TRACK REVIEW: Alluri – Evari Kosam (For Whose Sake)





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Evari Kosam (For Whose Sake)






Evari Kosam (For Whose Sake) is available at:




London, U.K.


2nd November 2016


IT is not often I get to review an artist who…

creates something truly universal – singing in another language and offering the listener a glimpse into a rather exotic and different world. Before I come to that (and my featured artist) I wanted to talk about different cultures and travel – and how that can inspire music – in addition to solo artists sourcing from different decades and genres. I will finish by having a look at the different ways songwriters are projecting love and documenting relationship breakdown. One thing that excited me about discovering new music is the places I get to ‘visit’. Although Alluri is based in London, his Indian heritage directly feeds into his music. It has been a while since I’ve reviewed a foreign songwriter so this will be quite interesting. It can be argued how much of one’s culture goes into music – how much of it is enforced by commercial ideals and pressures. I see a lot of artists writing about home and sourcing inspiration from where they live. That not only makes music more personal and flexible: you get a real sense of who the musician is and where they come from. When I’ve reviewed artists from around the world, with each, I get a striking blend of national identity and familiarity. I hate artists that replicate others and simply do what everyone has done before. It is so lamentable and means music becomes over-stuffed with generic and formulaic songs. When you come across a foreign artist; there is instantly something unexpected and curious. In the past few months/year, I have looked at acts like Vanessa Forero – who has Colombian heritage and uses native instruments in her work – in addition to Mexico’s The Peppersplum. With each, I was treated to some ‘mainstream’/everyday sounds but got a real taste of where they came from and the environment they grew up in. That was most striking and pure with Forero – who champions the use of odd and strange woodwind in her music.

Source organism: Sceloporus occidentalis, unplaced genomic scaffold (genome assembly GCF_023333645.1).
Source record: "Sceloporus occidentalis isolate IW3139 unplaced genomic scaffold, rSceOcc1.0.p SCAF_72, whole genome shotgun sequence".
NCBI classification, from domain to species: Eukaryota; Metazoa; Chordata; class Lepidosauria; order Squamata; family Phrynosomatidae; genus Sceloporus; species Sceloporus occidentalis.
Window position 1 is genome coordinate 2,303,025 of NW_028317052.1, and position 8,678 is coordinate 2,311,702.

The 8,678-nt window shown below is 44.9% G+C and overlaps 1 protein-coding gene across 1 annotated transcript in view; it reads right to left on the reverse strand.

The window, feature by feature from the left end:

She takes from her Colombian lineage and introduces the listener to the kind of instruments she heard as a girl. That can seem like a risky venture in music. If you subject the listener to something rather strange then that runs the risk of them looking elsewhere. One would feel, when hearing about Colombian pipes and instruments, there was a touch of World music about things – a genre that has always struggled for acceptance. True, there was an element of that but you got Pop, Soul and Indie within her music: every track has a different skin and only employed Colombian instruments as a backdrop and emphasis. Hyderabad is the capital of southern India’s Telangaa state. It is one of the most upscale providences of India and houses the technological hub that drives the nation. In addition, it boasts many upscale shops and restaurants; historical sites such as Colconda Fort and a sixteenth-century mosque. Although around thirteen-percentage of the metropolitan area are composed of slums – those living well below the poverty line – Hyderabad has a rich and mixed musical scene. Dances like Kuchipudi and Bharatanatyam styles are popular (in Decca especially). Western and Indian popular music are favoured in addition to Filmi music – all of the historical, cultural and cosmopolitan blends would have inspired the young Alluri. Before I continue my points, let me introduce him to you: